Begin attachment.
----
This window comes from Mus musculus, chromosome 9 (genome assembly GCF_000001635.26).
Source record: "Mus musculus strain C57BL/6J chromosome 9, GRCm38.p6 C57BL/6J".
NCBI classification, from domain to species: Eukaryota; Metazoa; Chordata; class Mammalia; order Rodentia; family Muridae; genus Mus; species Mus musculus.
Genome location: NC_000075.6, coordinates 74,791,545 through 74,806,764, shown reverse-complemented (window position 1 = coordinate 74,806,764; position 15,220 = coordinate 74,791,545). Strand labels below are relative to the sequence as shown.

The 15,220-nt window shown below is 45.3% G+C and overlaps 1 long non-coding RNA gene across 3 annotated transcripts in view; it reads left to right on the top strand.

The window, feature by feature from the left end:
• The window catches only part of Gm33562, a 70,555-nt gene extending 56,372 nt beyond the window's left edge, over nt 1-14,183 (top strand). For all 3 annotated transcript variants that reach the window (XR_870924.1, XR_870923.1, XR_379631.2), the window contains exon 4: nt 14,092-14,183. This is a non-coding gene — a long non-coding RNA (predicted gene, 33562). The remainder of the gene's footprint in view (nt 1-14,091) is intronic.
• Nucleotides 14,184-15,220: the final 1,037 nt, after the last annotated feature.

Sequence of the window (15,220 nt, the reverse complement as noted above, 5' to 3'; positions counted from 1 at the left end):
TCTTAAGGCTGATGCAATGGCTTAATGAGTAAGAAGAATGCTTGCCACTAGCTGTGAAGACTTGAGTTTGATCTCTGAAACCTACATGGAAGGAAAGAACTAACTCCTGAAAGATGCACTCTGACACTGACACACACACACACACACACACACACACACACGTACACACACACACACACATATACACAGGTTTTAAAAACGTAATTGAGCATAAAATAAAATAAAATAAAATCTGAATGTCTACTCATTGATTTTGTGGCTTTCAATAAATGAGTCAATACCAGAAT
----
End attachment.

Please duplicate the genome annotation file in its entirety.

This window comes from Mus musculus, chromosome 9 (genome assembly GCF_000001635.26).
Source record: "Mus musculus strain C57BL/6J chromosome 9, GRCm38.p6 C57BL/6J".
NCBI classification, from domain to species: Eukaryota; Metazoa; Chordata; class Mammalia; order Rodentia; family Muridae; genus Mus; species Mus musculus.
Genome location: NC_000075.6, coordinates 74,791,545 through 74,806,764, shown reverse-complemented (window position 1 = coordinate 74,806,764; position 15,220 = coordinate 74,791,545). Strand labels below are relative to the sequence as shown.

The 15,220-nt window shown below is 45.3% G+C and overlaps 1 long non-coding RNA gene across 3 annotated transcripts in view; it reads left to right on the top strand.

The window, feature by feature from the left end:
• The window catches only part of Gm33562, a 70,555-nt gene extending 56,372 nt beyond the window's left edge, over nt 1-14,183 (top strand). For all 3 annotated transcript variants that reach the window (XR_870924.1, XR_870923.1, XR_379631.2), the window contains exon 4: nt 14,092-14,183. This is a non-coding gene — a long non-coding RNA (predicted gene, 33562). The remainder of the gene's footprint in view (nt 1-14,091) is intronic.
• Nucleotides 14,184-15,220: the final 1,037 nt, after the last annotated feature.

Sequence of the window (15,220 nt, the reverse complement as noted above, 5' to 3'; positions counted from 1 at the left end):
TCTTAAGGCTGATGCAATGGCTTAATGAGTAAGAAGAATGCTTGCCACTAGCTGTGAAGACTTGAGTTTGATCTCTGAAACCTACATGGAAGGAAAGAACTAACTCCTGAAAGATGCACTCTGACACTGACACACACACACACACACACACACACACACACGTACACACACACACACACATATACACAGGTTTTAAAAACGTAATTGAGCATAAAATAAAATAAAATAAAATCTGAATGTCTACTCATTGATTTTGTGGCTTTCAATAAATGAGTCAATACCAGAAT